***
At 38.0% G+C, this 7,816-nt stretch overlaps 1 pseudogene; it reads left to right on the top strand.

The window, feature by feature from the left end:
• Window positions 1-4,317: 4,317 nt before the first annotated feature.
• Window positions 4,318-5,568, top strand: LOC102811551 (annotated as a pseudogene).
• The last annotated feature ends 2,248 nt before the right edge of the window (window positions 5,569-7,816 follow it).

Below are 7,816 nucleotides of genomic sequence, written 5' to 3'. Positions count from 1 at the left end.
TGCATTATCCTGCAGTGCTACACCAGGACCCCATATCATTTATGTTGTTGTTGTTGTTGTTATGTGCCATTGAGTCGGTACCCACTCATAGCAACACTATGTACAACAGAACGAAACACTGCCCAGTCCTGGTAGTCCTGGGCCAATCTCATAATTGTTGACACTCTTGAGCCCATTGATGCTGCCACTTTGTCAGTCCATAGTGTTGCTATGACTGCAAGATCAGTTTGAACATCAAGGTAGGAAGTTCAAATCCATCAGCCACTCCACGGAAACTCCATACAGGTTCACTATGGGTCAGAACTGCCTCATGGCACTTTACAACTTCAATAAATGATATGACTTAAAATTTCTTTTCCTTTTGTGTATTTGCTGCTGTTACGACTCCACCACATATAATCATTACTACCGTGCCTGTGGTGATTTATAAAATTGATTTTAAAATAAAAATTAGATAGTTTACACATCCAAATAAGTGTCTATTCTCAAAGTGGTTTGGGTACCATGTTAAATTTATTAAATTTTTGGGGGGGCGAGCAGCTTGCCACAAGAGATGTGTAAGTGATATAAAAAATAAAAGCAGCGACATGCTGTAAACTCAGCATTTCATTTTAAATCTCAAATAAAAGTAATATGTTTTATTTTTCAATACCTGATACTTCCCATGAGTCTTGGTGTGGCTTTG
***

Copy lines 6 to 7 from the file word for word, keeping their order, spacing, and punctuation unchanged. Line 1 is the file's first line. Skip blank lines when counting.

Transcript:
Below are 7,816 nucleotides of genomic sequence, written 5' to 3'. Positions count from 1 at the left end.
TGCATTATCCTGCAGTGCTACACCAGGACCCCATATCATTTATGTTGTTGTTGTTGTTGTTATGTGCCATTGAGTCGGTACCCACTCATAGCAACACTATGTACAACAGAACGAAACACTGCCCAGTCCTGGTAGTCCTGGGCCAATCTCATAATTGTTGACACTCTTGAGCCCATTGATGCTGCCACTTTGTCAGTCCATAGTGTTGCTATGACTGCAAGATCAGTTTGAACATCAAGGTAGGAAGTTCAAATCCATCAGCCACTCCACGGAAACTCCATACAGGTTCACTATGGGTCAGAACTGCCTCATGGCACTTTACAACTTCAATAAATGATATGACTTAAAATTTCTTTTCCTTTTGTGTATTTGCTGCTGTTACGACTCCACCACATATAATCATTACTACCGTGCCTGTGGTGATTTATAAAATTGATTTTAAAATAAAAATTAGATAGTTTACACATCCAAATAAGTGTCTATTCTCAAAGTGGTTTGGGTACCATGTTAAATTTATTAAATTTTTGGGGGGGCGAGCAGCTTGCCACAAGAGATGTGTAAGTGATATAAAAAATAAAAGCAGCGACATGCTGTAAACTCAGCATTTCATTTTAAATCTCAAATAAAAGTAATATGTTTTATTTTTCAATACCTGATACTTCCCATGAGTCTTGGTGTGGCTTTG